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TRS80 Model 1 with peripherals

A fine example of the TRS80 Model 1 (loaded)

We unpacked this mint condition TRS80 Model 1 (Level II 16K) while being visited (in May 2002) by journalist Paul Wallich of the IEEE Spectrum online who wrote this story "Gigabits in the Woods" about his DigiBarn experience as part of a larger story about the Computer History Museum. Thanks Paul!

From the TRS-80 Home Page's section on the Model I:

The TRS-80 Model 1 was Radio Shack's first personal computer. It was developed back in the late 1970's when the only home computers available to the general public were things like the Altair kits, and (if I remember correctly) the first Apple machine.

The Model 1 was first made available with a 4 kilobyte tiny BASIC in ROM, and either 4 or 16 kilobytes of RAM. The CPU board of the computer was contained in the keyboard unit, and it used a separate black and white monitor. The monitor was really a RCA black and white TV without the TV guts in it. A friend of mine had one, and I was almost able to talk her out of it. (Thanks to Robert Bottomley who corrected me when I remembered it as a Sony!)...

Later, the ROM was upgraded to a 12K "Level 2" BASIC, which was much more advanced. Level 2 BASIC was actually useful to write real programs in, though all it supported for storage of programs and data was cassette tape. Level 2 BASIC and 16K of RAM became the "standard" configuration.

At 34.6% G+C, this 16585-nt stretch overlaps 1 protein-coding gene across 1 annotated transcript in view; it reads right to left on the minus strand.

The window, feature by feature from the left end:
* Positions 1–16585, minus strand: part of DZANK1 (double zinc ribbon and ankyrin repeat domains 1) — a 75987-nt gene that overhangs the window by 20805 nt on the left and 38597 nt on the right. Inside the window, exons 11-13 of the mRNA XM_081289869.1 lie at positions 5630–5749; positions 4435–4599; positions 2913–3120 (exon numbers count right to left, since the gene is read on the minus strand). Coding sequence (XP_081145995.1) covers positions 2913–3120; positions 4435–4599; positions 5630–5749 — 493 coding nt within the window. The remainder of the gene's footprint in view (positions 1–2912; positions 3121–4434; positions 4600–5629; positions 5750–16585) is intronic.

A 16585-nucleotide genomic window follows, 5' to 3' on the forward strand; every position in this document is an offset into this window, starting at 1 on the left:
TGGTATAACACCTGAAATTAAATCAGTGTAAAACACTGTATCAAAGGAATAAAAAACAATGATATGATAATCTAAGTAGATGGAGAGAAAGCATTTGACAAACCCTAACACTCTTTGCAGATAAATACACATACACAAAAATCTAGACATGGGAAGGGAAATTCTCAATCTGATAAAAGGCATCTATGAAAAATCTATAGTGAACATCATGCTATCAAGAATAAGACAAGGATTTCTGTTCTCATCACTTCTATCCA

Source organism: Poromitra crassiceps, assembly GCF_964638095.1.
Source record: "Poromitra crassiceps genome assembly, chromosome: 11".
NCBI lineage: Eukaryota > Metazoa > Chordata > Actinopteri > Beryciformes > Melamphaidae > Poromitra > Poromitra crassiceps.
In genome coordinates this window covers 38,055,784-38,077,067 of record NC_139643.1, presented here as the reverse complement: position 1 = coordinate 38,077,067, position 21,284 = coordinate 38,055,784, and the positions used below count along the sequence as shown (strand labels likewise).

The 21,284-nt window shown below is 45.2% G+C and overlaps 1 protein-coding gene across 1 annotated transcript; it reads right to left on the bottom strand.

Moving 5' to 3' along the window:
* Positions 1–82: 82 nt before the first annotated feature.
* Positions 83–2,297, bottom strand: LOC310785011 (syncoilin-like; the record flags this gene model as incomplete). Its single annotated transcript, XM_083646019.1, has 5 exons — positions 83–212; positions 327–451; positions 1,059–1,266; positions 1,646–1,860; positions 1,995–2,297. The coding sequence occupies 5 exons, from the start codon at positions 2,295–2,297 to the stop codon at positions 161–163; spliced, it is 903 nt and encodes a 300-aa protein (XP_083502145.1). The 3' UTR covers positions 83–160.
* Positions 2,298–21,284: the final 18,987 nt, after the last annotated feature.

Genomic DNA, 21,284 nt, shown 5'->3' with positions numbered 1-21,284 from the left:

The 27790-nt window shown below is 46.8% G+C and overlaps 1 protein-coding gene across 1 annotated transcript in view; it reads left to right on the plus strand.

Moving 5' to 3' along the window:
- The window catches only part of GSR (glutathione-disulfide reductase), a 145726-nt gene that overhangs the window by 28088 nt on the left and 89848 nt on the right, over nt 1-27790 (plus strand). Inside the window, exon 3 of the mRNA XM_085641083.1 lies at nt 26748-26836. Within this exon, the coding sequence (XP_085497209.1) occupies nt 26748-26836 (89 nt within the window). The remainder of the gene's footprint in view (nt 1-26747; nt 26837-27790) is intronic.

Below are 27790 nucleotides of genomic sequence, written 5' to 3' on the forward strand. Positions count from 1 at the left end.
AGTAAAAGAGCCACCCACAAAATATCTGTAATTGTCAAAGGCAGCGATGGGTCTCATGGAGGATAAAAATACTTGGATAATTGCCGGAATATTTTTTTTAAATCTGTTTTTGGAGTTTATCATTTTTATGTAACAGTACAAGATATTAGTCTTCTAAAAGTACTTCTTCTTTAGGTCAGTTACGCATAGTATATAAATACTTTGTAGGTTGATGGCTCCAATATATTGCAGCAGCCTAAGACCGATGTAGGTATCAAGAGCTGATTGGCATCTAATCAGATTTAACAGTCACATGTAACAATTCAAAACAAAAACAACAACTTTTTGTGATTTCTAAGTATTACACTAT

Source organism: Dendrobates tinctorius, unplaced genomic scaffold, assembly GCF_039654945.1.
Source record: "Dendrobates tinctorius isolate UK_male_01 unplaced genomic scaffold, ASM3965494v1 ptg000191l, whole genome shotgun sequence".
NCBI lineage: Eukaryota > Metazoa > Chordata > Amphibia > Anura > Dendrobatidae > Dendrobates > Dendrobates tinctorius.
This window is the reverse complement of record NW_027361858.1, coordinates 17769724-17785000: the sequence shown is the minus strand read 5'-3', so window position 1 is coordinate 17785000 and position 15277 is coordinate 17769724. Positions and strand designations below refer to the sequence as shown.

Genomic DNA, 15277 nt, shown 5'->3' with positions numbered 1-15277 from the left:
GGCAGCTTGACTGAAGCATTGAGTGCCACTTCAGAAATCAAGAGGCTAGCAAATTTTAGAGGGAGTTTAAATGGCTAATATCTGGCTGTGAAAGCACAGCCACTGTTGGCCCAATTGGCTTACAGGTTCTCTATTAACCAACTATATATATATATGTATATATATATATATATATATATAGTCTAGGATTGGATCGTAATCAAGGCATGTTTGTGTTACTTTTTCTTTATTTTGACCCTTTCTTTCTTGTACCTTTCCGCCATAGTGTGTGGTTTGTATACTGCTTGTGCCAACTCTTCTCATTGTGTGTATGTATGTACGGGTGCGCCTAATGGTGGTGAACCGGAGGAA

Note from the Curator: I was told that the reason most of the early TRS-80 line was silver in color is that the monitor for the Model I was actually a cheap consumer TV that the Radio Shack division had a warehouse of that they couldn't move. Therefore, the consumer electronics division "ordered" the fledgeling computer division to make their computer (and by logic, all peripherals) silver. Talk about a great design criterion! This silver color carried forward all the way to the monster Model II.

The Stringy Floppy, an option with the TRS80 Mod 1

Note also with our Model I came the infamous "Stringy Floppy" drive, actually a
customized cassette tape drive, but since "tape was uncool" by that time, the name suggested "a floppy but all strung out" (yeah, that's the ticket! ;-).

The Model 1, Level II (16K)
Loaded with peripherals!
Paul modeling the TRS80
Curator Bruce Damer and Paul

The rare and strange
"stringing floppy drive"
(actually just a tape drive)

Stringy Floppy documentation
Stringiny Floppy cartridge
What can the Mod 1 do!
Side of TRS80 expansion unit
CPU and keyboard
Original Mod 1 manual

See Also:

Ad introducing the Model I from BYTE, November 1977

(Thanks for scanning this, Michael Holley)

The DigiBarn's other Tandy/Radio Shack (TRS-80) computer systems

Our page on the Stringy Floppy

The TRS-80 Home Page's section on the Model I

8bit micro's pages on the Model I

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